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Wednesday, October 11, 2017

A Tour Through Other People's Wars


This past ride I am calling, A Tour Through Other People's Wars, which is an intentionally intentionally deceptive title, but I will be addressing that further in the body of this post. It was a fantastic slow ride that, for me, really demonstrates how a little local knowledge can turn an otherwise uninspired ride on a hot day into a cycling gem.


I actually started out at an active archaeological dig (the location of which I will not disclose) and made my way up to the top of Taichung's Dadu Shan (大肚山) and crept along the small farming roads near the Taichung Metropolitan Park. After clearing the park and military installation, I took the immediate left and stuck out into the red clay of the sweet potato farms that checker across the plateau above Taichung city. It can be a bit of a game of GPS BINGO to navigate the right roads without rolling down the hill, but the scenery can be pretty stunning for being in the midst of Taiwan's second largest city.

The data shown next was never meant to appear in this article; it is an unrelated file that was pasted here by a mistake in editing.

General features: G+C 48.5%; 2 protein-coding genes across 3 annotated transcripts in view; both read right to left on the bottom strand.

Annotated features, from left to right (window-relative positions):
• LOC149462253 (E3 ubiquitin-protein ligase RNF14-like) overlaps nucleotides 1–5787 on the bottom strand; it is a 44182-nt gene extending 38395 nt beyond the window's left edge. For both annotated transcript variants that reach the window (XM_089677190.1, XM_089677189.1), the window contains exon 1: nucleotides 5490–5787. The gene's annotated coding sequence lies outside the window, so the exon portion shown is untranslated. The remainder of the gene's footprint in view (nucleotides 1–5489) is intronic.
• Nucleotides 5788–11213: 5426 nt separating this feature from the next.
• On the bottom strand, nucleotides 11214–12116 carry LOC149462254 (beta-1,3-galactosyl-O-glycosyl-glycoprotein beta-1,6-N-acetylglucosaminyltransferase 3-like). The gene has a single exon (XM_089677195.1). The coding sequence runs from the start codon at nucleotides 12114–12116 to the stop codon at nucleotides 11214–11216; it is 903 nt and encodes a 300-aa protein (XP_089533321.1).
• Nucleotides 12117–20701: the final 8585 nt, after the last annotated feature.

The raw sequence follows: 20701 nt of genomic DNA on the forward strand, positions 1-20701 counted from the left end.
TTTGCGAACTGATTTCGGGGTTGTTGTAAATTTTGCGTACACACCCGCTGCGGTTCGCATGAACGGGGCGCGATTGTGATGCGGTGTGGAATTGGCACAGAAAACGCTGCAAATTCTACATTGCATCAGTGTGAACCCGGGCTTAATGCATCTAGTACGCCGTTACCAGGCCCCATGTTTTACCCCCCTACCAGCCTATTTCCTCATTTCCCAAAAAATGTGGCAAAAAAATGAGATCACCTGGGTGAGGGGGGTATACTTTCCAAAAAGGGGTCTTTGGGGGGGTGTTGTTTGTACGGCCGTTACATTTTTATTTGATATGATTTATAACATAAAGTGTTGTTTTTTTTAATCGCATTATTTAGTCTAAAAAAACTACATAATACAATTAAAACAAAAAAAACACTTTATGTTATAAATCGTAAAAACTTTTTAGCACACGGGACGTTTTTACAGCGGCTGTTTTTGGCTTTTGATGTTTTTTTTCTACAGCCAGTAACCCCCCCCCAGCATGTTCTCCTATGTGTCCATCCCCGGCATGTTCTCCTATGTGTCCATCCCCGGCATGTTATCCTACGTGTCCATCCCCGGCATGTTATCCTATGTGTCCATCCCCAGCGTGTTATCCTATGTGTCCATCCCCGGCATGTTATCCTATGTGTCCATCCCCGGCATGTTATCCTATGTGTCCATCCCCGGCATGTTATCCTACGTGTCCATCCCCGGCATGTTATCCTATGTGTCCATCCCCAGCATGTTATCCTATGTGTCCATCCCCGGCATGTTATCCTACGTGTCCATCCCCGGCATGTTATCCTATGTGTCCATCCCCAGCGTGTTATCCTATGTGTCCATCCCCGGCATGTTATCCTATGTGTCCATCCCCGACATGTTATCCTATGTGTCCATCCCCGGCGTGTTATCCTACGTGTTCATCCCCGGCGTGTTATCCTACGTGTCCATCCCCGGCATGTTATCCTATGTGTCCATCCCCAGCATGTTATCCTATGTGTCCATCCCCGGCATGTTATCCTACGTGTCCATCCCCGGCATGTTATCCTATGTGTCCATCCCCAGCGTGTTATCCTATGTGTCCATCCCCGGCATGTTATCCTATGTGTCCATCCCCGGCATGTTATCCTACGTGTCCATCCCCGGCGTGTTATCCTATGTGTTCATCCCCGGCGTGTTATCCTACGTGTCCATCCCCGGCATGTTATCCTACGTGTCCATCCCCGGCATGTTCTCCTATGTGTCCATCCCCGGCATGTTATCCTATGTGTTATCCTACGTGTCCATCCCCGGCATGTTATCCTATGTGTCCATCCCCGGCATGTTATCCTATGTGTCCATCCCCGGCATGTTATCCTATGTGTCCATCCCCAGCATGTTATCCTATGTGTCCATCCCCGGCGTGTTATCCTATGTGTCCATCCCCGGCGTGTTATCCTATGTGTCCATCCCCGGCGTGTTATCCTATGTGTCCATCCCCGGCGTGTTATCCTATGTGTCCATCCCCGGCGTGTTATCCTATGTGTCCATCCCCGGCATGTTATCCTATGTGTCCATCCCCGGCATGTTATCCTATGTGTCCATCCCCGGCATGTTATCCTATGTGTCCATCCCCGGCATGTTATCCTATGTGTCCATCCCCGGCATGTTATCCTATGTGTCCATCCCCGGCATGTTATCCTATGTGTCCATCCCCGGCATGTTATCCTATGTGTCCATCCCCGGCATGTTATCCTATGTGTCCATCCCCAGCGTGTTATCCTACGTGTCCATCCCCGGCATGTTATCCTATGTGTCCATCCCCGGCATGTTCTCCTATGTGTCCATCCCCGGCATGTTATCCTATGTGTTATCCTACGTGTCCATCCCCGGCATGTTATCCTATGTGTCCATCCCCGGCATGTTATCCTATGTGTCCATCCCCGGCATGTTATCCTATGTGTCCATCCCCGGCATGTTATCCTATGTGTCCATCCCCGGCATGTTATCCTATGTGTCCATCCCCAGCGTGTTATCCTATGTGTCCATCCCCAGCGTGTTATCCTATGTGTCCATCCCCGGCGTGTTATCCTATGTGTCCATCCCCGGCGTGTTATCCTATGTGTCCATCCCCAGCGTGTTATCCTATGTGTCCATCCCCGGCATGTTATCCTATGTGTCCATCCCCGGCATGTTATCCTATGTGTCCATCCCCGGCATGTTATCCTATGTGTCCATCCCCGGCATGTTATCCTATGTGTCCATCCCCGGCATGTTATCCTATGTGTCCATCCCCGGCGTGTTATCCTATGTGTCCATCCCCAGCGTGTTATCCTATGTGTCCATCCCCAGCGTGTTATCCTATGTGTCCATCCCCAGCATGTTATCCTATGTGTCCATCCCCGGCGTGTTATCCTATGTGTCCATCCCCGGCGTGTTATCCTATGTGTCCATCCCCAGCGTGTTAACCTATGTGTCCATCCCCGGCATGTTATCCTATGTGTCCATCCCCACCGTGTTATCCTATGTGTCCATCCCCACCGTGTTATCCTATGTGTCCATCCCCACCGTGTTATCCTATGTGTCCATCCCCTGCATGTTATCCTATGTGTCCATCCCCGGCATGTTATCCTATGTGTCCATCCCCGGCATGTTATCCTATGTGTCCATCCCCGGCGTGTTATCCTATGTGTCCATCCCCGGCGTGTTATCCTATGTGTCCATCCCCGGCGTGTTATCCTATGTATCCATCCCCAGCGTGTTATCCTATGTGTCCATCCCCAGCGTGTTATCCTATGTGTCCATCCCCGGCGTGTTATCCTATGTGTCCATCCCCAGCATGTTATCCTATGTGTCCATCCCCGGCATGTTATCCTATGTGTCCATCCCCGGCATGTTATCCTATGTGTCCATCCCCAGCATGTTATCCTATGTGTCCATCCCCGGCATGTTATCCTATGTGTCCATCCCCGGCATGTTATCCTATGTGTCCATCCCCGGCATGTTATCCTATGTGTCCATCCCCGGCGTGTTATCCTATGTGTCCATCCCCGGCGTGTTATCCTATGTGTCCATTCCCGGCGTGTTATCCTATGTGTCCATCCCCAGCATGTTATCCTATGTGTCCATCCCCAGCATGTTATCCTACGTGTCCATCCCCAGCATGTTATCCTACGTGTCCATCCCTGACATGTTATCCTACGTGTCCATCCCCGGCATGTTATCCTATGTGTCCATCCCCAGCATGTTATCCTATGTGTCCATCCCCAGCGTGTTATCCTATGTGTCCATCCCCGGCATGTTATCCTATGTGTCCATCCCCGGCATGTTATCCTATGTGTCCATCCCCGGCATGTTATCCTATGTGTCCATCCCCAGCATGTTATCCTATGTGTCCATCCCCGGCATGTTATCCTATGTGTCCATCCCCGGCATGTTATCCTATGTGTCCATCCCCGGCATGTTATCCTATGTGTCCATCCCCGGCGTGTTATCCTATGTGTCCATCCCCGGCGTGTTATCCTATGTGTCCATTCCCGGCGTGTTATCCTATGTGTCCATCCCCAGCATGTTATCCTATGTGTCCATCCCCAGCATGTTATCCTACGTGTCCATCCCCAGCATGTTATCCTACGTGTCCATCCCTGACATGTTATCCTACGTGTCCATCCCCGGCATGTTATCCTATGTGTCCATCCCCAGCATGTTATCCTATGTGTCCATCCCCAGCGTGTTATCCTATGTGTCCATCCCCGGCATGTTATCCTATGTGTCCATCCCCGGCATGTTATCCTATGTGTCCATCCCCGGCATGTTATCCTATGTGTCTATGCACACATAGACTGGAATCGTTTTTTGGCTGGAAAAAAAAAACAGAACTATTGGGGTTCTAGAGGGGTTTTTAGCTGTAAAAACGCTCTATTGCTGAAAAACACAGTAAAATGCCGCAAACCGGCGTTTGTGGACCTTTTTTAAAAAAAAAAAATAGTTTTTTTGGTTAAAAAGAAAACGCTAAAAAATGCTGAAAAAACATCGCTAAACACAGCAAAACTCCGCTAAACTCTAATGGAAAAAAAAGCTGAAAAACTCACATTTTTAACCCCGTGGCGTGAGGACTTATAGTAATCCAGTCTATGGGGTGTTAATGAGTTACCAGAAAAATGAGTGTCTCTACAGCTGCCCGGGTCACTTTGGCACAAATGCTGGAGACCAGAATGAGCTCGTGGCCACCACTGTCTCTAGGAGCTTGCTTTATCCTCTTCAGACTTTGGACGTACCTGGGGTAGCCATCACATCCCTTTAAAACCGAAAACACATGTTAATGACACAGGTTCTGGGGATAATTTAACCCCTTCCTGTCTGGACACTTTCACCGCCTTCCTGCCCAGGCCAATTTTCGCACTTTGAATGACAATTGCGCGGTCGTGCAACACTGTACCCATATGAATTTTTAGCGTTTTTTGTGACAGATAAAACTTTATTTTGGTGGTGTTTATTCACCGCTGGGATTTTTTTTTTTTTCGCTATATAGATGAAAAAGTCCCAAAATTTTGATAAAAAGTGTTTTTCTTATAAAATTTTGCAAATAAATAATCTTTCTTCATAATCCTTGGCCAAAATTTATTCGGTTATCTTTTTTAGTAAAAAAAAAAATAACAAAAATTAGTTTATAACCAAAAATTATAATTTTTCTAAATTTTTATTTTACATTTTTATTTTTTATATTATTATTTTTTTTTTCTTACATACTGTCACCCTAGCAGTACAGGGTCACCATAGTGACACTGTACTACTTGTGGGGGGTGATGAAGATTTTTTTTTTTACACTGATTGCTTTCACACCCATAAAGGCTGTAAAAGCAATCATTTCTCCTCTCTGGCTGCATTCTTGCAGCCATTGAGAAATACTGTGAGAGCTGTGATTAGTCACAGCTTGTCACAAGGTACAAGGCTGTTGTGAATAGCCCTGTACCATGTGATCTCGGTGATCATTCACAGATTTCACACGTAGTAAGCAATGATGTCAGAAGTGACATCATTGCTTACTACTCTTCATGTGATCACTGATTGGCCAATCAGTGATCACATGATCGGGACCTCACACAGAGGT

The entire crest of the hill is dotted with military infrastructure that dates back to the Japanese colonial era (1895-1945) with the occasional concrete edifice from the old Taichu Coastal Defense network and the latter Anti-airbourne Defense System; a system of concrete bunkers designed to repel a Chinese airborne invasion. This Cold War era relic from Chiang Kai-sheck's obsession with wasteful military expenditure for the sake of accruing more U.S. Aid was oddly surrounded by large wooden posts more reminiscent of Fort Clatsop than a Cold War fortification. The extra layer of razor wire on the inside told me there may be more afoot than a concrete bunker. The mobile SAMs around the corner seemed to confirm that this property was still very active.

I bobbed along the dusty backroads along the hill before descending down past a landfill near a cemetery to the Taichung Route 63... The gangster-ist road in Taichung. It was so gangster there was even the pristine carcass of a white Nissan Cefiro on a pedestal in one of the dilapidated properties that line the otherwise fine road that lands at the gate of the Taichung International Airport. Just beyond the airport I ducked onto another side road with its crumbling mud-brick buildings toward my destination.